The first one is Working with Color which is produced by Bruce Heavin, and this one is a wonderful background of the general principles of color. We talk about the relative value, the relationships, and so on. The second one is Color Management Essential Training where you learn about the workflow in various programs, as well as the different versions of what is called color space. I like color management in Mac OS X, working with Adobe, and so on, and then the last one is a short course by Mordy Golding on using Kuler, which I showed you just a moment ago, and so this one is great.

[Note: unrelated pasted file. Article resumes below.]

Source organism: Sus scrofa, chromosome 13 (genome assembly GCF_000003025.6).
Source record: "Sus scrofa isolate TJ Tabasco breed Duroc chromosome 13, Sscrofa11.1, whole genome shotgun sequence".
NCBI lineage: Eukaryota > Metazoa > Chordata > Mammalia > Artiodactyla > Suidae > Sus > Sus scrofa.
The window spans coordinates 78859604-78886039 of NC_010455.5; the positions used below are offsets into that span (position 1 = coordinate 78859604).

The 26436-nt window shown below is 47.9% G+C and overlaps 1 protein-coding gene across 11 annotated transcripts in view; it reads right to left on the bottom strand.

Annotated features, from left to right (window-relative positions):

It's only 47 minutes total and teach you everything you need to know about using Kuler to it's full power and designing your own sketches and your own online data visualizations, and between those I think you should have an excellent start and working with your own judgment and your own experience, I think you'll be able to produce some spectacular illustrations that are both attractive and informative to your audience.